How to catch Love Bugs

Nicole Johnson's love bugs scramble away quickly on PolymerClayDaily.com

It only took seven minutes for fans of New York’s Nicole Johnson’s Mealy Monsters to empty her shop of Love Bugs, Love Grubs, and Infestation Monsters when she updated her shop last weekend.

Her loveable, horrible characters are perfect for Valentine’s Day. They’re ugly and often they hold strange, irreverent signs and sayings.

Nichole has a loyal following who appreciates all the work and whimsy she sculpts into these polymer characters. They creep out every holiday to say something sassy. You have to move quickly to catch them. Here they are on Facebook.

Start with a smile

Michelle Sansonetti spontaneously creates Monday's cat on PolymerClayDaily.come

Melbourne’s Michelle Sansonetti (Zedembee) can’t predict what polymer creatures will take shape in her fingers.

Here it’s a bemused cat with a bird on its head.

It made me smile and that’s the main criteria for a Monday post. The cat’s stripes are comfortably rumpled and the expression is satisfyingly silly (Felix and Philomena). It’s a good way to start the week.

Polymer Christmas elves

Pete Simpson's imps bring Christmas magic on PolymerClayDaily.com

UK’s Pete Simpson’s Imps and Things can make you a believer in all kinds of fantastical spirits.

Each imp relaxes in a 10cm diameter frosted bauble that’s ready to hang. “He’s completely guaranteed not to misbehave or cause chaos on your tree when you are not looking!” says Pete.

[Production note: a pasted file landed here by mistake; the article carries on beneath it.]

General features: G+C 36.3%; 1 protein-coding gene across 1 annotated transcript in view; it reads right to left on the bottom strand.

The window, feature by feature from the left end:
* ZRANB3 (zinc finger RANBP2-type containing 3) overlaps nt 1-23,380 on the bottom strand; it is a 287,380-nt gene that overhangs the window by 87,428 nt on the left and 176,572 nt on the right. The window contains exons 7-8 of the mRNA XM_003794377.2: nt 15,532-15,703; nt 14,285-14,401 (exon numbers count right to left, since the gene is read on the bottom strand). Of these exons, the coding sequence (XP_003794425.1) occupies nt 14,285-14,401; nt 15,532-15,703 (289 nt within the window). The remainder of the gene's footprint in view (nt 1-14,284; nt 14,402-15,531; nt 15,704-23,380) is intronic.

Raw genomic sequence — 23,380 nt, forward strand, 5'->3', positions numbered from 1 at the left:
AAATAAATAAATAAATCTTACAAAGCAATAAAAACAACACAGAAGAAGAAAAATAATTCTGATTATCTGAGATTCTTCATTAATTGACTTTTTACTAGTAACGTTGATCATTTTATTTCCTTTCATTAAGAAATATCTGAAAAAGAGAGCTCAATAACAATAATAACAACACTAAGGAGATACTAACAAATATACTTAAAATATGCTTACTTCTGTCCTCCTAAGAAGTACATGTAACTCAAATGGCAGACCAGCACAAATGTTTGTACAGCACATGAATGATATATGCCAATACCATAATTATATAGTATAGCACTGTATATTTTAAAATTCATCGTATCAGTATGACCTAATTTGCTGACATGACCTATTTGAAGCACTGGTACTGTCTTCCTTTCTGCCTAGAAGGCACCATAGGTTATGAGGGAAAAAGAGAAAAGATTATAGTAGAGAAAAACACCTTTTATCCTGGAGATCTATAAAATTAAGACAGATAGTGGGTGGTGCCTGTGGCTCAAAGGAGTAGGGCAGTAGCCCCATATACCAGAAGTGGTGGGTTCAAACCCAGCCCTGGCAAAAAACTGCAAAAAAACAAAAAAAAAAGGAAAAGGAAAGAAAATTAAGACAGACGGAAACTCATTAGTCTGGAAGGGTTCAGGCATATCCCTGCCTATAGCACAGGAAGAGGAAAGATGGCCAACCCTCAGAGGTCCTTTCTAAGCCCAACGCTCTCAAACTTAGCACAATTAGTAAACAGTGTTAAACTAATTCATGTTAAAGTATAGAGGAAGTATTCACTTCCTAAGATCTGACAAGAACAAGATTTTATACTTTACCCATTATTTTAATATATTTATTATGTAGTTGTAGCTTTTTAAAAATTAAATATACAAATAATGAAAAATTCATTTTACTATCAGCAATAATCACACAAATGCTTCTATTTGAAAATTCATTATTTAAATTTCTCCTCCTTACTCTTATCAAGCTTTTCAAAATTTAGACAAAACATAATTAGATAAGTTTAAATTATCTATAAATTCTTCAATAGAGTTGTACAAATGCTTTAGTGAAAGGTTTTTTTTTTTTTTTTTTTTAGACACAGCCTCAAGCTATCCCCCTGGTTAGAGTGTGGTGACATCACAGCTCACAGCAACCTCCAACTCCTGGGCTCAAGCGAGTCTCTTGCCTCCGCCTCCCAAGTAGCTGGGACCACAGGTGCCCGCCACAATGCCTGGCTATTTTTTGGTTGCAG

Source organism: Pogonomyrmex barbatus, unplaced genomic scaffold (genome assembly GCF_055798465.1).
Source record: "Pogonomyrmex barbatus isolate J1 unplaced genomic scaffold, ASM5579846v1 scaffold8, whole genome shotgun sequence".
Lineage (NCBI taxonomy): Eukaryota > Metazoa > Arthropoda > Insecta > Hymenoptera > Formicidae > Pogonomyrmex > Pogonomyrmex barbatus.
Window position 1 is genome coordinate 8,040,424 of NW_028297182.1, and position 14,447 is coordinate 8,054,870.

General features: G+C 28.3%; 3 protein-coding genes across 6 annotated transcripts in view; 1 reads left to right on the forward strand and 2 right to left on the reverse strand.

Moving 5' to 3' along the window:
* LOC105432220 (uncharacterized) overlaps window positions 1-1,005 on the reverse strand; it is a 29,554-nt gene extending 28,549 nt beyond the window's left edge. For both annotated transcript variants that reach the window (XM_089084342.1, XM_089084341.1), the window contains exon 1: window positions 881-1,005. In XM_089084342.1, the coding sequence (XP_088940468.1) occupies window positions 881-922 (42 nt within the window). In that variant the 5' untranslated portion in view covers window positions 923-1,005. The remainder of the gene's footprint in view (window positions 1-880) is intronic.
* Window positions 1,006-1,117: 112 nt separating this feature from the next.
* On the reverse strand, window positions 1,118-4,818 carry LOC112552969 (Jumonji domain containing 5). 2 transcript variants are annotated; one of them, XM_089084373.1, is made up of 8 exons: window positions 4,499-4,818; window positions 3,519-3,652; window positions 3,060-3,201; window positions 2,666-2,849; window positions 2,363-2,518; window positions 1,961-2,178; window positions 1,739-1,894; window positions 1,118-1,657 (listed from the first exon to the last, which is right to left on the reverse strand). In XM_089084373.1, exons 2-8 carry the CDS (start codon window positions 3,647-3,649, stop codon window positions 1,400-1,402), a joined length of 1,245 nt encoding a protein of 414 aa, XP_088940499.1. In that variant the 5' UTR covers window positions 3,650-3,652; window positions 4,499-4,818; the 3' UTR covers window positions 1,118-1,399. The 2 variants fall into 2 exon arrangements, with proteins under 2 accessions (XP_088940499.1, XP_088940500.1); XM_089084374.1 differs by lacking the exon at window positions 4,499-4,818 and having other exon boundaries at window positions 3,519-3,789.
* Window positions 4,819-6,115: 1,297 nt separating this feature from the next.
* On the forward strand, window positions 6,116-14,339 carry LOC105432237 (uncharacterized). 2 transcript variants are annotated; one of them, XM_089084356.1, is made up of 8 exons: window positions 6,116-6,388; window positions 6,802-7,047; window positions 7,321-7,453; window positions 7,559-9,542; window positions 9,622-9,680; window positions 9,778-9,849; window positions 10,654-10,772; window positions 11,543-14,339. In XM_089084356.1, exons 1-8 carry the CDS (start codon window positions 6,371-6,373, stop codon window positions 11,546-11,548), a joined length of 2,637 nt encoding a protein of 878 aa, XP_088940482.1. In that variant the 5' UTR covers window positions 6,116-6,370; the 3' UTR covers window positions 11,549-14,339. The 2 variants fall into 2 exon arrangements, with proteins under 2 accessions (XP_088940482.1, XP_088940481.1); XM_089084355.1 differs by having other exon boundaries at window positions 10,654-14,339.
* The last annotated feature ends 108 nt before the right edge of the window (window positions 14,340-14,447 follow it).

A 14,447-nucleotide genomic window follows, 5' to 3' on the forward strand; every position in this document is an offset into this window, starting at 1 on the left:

Watch Pete build his faerie folk on Instagram.

PCD viewers have made me a believer in helpful elves. We quickly met our goal of raising funds to purchase an industrial rolling machine for the polymer students at the Ohio Reformatory for Women.

Even better, the exact machine we were looking for appeared on my porch this weekend from a special secret sprite. Get the whole story tomorrow on PCD.

Snuggling up for winter

Karen Walker wraps her characters for winter on PolymerClayDaily

UK’s Karen Walker (ClaygroundUK) knows how to snuggle her characters for winter.

Whether it’s snowmen, bears, rabbits, or people, she wraps them in sweaters, hats, and scarves with fun buttons and patch pockets.

Karen makes it look like fun to go out in winter’s cold. They’re made of polymer, of course. Look on Facebook here and here.

I pronounce you “done”

“I pronounce you done,” said Virginia’s Melissa Terlizzi of her realistic polymer wedding cake topper.

Sculpting humans took her totally out of her comfort zone which usually keeps her in the animal kingdom.

Melissa offers tips on what she learned. It took her 9 heads and 6 pairs of glasses before she was pleased. See the in-process shots here.

Melissa gives credit to Maureen Carlson’s book (Family and Friends in Polymer Clay) for steering her in the right direction.

Thank you for your terrific response to the “Keep it rollin'” campaign for a new pasta machine for the inmates. Click the “donate now” button to the right of this post to add your Christmas cheer.  Or you can buy Helen Breil’s new tutorial and get yourself a gift and help the women at the same time!

Flower cups

Nicole Bucher builds layers of petals on her flower cups on PolymerClayDaily.com

If you’re fed up with jewelry and tiny formats, take a tip from Australia’s Nicole Boucher (BlueMallee) and slap some layers of color on a straight-sided form to make flower cups!

Layers of bright sunflower petals stack up over a graduated background. She piles on leaves and flowers with delightful energy. Her sculptural composition is topped with a decorative edge and brushed with a wash of dark paint to enhance the details.